To quote another Star Trek luminary, Allegiance is utterly “fascinating.” It’s also far more engaging and even entertaining than I expected – this is after all, a musical about Japanese-Americans being interred in camps during World War II. George Takei, known equally for being Mr. Sulu on the original Star Trek and being something of a social media Oscar Wilde, was himself interred in these camps as a child. He inspired the creative team of Allegiance, and also stars in a dual role.
Takei is terrific as both Sam Kimura – a man looking back on his years both in the camp, and eventually as a soldier in the war – and Ojii-chan, Sam’s doting grandfather. He spends more time playing Ojii-chan, which works well; that character is much closer to Takei’s own optimism and quick good humor.
Telly Leung plays the young Sam as an All-American Japanese boy, and is suitability driven, dashing and golden-voiced. Lea Salonga is in equally dazzling voice as Sammy’s more traditionally-inclined sister Kei.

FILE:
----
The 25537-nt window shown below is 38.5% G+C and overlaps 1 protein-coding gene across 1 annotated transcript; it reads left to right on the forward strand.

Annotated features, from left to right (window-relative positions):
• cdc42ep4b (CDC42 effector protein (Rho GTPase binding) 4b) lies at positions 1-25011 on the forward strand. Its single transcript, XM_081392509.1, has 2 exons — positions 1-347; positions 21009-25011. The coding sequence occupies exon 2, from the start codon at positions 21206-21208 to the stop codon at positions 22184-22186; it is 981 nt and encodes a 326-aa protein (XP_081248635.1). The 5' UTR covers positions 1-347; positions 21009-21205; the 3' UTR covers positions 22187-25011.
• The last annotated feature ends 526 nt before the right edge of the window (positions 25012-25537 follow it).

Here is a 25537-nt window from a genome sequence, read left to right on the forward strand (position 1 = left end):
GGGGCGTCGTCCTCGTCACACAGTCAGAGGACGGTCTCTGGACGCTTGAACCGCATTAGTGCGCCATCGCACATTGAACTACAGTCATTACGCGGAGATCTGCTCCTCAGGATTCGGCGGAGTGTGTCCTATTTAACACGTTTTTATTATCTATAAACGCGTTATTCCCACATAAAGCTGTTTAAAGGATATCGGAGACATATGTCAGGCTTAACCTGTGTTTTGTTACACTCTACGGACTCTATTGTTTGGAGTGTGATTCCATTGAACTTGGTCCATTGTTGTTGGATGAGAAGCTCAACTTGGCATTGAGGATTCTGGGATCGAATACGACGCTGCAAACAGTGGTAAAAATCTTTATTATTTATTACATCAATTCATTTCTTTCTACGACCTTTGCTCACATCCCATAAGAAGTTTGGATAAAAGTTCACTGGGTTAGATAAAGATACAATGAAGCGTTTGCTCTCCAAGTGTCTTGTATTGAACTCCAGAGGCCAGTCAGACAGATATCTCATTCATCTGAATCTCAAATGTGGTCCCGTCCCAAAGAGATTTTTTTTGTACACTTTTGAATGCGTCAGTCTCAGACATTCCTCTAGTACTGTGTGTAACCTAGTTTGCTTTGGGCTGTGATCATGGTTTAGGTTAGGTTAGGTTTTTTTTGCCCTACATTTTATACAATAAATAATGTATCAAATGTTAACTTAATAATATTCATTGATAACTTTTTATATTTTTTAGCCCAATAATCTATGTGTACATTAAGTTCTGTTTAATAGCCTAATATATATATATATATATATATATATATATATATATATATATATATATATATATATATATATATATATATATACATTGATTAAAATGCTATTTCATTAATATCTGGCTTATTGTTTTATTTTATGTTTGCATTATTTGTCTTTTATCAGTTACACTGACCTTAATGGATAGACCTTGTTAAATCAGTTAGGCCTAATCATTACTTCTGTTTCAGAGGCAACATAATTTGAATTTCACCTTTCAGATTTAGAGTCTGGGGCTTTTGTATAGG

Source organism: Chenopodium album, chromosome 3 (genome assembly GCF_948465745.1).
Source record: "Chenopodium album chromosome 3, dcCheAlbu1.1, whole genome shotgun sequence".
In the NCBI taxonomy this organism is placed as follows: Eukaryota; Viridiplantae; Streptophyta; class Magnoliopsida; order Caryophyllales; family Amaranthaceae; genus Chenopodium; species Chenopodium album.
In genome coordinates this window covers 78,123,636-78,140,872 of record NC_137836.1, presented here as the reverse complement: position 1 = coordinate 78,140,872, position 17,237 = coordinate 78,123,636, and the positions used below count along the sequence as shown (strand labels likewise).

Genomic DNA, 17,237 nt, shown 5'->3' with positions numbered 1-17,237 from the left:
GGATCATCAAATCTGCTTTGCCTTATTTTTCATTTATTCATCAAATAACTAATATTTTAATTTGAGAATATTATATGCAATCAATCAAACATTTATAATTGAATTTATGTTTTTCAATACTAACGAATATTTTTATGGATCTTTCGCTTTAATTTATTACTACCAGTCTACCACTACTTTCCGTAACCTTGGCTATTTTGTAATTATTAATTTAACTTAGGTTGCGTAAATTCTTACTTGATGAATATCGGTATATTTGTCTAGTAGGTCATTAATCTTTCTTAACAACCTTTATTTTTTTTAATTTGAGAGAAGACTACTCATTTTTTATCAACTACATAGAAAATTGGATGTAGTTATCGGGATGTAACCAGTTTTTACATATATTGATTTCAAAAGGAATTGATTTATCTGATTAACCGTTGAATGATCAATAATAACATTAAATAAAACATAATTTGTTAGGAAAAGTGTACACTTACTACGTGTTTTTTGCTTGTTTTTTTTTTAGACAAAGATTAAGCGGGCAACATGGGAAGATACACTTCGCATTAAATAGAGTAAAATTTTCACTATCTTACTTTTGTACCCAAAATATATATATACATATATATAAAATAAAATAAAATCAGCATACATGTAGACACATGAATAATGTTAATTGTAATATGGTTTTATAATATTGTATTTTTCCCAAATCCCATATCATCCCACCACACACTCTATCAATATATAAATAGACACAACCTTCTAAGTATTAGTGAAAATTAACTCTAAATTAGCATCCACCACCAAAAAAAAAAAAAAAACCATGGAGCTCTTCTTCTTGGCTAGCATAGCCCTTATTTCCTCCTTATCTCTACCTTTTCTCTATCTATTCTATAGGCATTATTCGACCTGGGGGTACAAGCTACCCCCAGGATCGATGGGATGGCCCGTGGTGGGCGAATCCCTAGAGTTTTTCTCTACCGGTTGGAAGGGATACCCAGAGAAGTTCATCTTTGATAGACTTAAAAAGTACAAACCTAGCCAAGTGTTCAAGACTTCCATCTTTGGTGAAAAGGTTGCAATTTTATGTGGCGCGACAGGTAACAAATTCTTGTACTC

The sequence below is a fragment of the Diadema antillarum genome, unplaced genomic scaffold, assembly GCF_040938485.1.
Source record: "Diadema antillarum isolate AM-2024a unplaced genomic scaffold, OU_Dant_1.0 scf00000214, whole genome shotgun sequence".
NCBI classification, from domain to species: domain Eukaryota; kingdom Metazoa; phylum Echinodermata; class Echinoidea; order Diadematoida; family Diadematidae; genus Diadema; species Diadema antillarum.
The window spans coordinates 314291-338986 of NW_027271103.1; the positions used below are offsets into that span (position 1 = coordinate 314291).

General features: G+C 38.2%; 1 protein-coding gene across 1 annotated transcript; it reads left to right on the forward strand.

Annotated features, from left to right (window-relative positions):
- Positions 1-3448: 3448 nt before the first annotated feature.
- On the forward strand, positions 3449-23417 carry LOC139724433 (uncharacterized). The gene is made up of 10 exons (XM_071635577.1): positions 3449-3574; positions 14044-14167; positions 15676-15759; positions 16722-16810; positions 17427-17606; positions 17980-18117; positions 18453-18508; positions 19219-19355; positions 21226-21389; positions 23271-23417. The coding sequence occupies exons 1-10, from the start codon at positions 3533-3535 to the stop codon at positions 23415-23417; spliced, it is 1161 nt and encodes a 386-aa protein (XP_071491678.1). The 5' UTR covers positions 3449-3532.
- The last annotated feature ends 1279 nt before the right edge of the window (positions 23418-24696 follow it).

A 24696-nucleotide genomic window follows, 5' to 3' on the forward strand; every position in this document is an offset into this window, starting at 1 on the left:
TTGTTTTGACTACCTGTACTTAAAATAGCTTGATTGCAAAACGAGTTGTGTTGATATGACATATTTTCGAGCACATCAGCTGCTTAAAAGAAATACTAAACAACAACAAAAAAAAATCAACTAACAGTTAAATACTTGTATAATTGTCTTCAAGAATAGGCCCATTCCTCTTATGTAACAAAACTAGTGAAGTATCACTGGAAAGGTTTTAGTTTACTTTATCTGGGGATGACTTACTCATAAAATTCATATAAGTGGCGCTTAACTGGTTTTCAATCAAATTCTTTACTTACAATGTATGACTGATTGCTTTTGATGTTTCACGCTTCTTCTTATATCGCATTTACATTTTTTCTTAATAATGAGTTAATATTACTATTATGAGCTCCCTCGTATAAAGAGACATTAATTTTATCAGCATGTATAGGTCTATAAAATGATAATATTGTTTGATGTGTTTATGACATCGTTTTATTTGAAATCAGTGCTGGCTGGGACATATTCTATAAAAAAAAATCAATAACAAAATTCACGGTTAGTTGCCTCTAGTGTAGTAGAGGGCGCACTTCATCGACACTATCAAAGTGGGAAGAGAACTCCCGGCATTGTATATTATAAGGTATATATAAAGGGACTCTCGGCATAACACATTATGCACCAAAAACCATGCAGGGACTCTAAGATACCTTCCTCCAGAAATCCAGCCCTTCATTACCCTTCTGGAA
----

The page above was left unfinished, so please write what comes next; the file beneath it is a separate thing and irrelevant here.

The core of composer Jay Kuo’s score is in the style of pop operas like Les Mis or Phantom, but I like it more than those because it’s size and earnestness is totally earned. The creative team’s commitment shines through, and it helps the show’s integrity that many people involved have a sincere emotional connection to Takei’s – and, by extension, Sam’s – story.
Kuo actually incorporates an admirable amount of variety around that core, using the traditional Japanese melody “Sakura” as a counter-melody at one point, and diving headlong into boogie woogie at another. The book, which Kuo co-authored with Marc Acito and Lorenzo Thione, deals with enormous issues, skillfully using the prism of one family’s trials to tell the story of a community of 120,000 in crisis. Allegiance succeeds because of its heartfelt earnestness, not in spite of it, and is intelligent, well-structured and moving to boot. Recommended.
For tickets, click here.
To learn about Jonathan Warman’s directing work, see jonathanwarman.com.